Sigmoidectomy: A Laparoscopic Approach To Colorectal Surgery

Colorectal surgeries have witnessed significant advancements in recent years, allowing for less invasive procedures with faster recovery times. Sigmoidectomy, a surgical procedure involving the removal of the sigmoid colon, has become increasingly common for treating conditions such as diverticulitis, colorectal cancer, and inflammatory bowel disease. In this article, we will explore the laparoscopic approach to sigmoidectomy, which offers several advantages over traditional open surgery. We will also delve into the anatomy of the sigmoid colon and provide insights into the procedure’s benefits, risks, and recovery.

Anatomy Of The Sigmoid Colon

The part of the big gut between the descending colon and the rectum is called the sigmoid colon. Its distinctive S-shape allows for efficient absorption of water and electrolytes, while also facilitating the storage and transportation of fecal matter. The sigmoid colon measures approximately 15 to 60 centimeters in length and is characterized by its tortuous nature.

The sigmoid colon receives its blood supply from the sigmoid arteries, which arise from the superior rectal arteries. Lymphatic drainage occurs through the sigmoid lymph nodes, which ultimately lead to the inferior mesenteric lymph nodes. Understanding the intricate anatomy of the sigmoid colon is essential for performing a successful sigmoidectomy while minimizing the risk of complications.

Sigmoidectomy: A Laparoscopic Approach

Laparoscopic sigmoidectomy, also known as keyhole surgery, is a minimally invasive technique that offers numerous advantages over traditional open surgery. The procedure involves making several small incisions in the abdomen, through which a laparoscope (a thin tube with a camera) and surgical instruments are inserted. The surgeon navigates through the abdominal cavity, visualizes the internal structures on a monitor, and performs the necessary resection of the sigmoid colon.

One of the main benefits of laparoscopic sigmoidectomy is its reduced invasiveness. The smaller incisions reduce postoperative agony, blood loss, and the likelihood of infection. Additionally, the improved cosmetic outcome with minimal scarring is appreciated by many patients. Laparoscopic sigmoidectomy also lets people heal faster and spend less time in the hospital than open surgery, so they can get back to their normal lives sooner.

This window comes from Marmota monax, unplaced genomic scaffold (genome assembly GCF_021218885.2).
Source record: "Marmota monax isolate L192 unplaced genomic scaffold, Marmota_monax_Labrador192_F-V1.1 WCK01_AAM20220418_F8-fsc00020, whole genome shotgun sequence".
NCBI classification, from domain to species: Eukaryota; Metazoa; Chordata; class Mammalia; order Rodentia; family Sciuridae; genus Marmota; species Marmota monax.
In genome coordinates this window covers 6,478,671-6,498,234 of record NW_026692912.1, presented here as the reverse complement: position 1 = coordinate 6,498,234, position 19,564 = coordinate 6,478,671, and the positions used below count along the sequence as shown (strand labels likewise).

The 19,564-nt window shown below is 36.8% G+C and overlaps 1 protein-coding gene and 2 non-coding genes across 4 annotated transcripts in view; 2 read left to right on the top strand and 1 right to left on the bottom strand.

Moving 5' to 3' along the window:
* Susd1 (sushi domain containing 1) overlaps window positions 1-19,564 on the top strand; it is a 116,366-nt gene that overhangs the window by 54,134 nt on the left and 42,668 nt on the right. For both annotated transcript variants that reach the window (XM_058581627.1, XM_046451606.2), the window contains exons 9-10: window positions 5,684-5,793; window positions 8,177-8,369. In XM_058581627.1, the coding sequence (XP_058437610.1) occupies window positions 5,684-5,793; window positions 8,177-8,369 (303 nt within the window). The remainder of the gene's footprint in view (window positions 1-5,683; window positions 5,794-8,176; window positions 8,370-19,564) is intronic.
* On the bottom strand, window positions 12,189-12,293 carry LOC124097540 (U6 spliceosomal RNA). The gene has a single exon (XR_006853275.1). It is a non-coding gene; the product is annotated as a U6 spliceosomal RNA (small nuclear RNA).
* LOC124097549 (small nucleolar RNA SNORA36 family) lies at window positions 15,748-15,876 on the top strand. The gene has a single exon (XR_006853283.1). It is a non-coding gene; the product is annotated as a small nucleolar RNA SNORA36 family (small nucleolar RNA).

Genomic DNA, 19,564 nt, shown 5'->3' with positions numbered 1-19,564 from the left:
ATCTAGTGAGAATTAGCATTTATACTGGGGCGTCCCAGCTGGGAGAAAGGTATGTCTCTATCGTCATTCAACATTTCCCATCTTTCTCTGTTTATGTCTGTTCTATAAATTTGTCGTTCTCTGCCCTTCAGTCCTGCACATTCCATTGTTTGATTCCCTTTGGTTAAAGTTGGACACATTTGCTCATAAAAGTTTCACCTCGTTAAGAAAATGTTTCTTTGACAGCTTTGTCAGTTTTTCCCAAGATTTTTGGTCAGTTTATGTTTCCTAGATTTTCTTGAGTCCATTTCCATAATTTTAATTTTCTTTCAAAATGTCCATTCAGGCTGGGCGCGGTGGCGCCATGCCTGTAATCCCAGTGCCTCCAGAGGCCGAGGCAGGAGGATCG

During the procedure, the surgeon carefully identifies the sigmoid colon, its blood vessels, and surrounding structures. The affected portion of the sigmoid colon is resected, and the remaining healthy ends are joined together using stapling devices or sutures. In some cases, a temporary colostomy may be necessary to divert stool while the anastomosis heals. This temporary colostomy is later reversed in a separate procedure.

Recovery And Potential Risks

In comparison to open surgery, laparoscopic sigmoidectomy typically results in less discomfort and a speedier recovery. The hospital stay is usually shorter, ranging from a few days to a week, depending on individual factors. Pain medications and antibiotics may be prescribed to manage discomfort and prevent infection. Patients are encouraged to gradually resume their normal activities, but heavy lifting and strenuous exercise should be avoided for several weeks.

Laparoscopic sigmoidectomy is a type of surgery, so there are risks that could happen. Some of these are bleeding, infection, damage to organs or blood vessels nearby, and leaks at the anastomosis. But these risks don’t happen very often and can often be lessened by having a skilled expert and using the right methods.

It is essential for patients to follow the postoperative instructions provided by their healthcare team to ensure a smooth recovery. This includes maintaining a balanced diet, staying hydrated, and attending follow-up appointments to monitor healing and address any concerns.


Laparoscopic sigmoidectomy has revolutionized colorectal surgery, offering a less invasive alternative to open surgery for conditions affecting the sigmoid colon. With its advantages of reduced pain, shorter hospital stays, and faster recovery times, this laparoscopic approach has become increasingly popular. However, it is important for patients to discuss the procedure thoroughly with their healthcare team, considering individual circumstances and potential risks. By understanding the anatomy of the sigmoid colon and the benefits of laparoscopic sigmoidectomy, patients can make informed decisions and be well-prepared for successful surgery and recovery.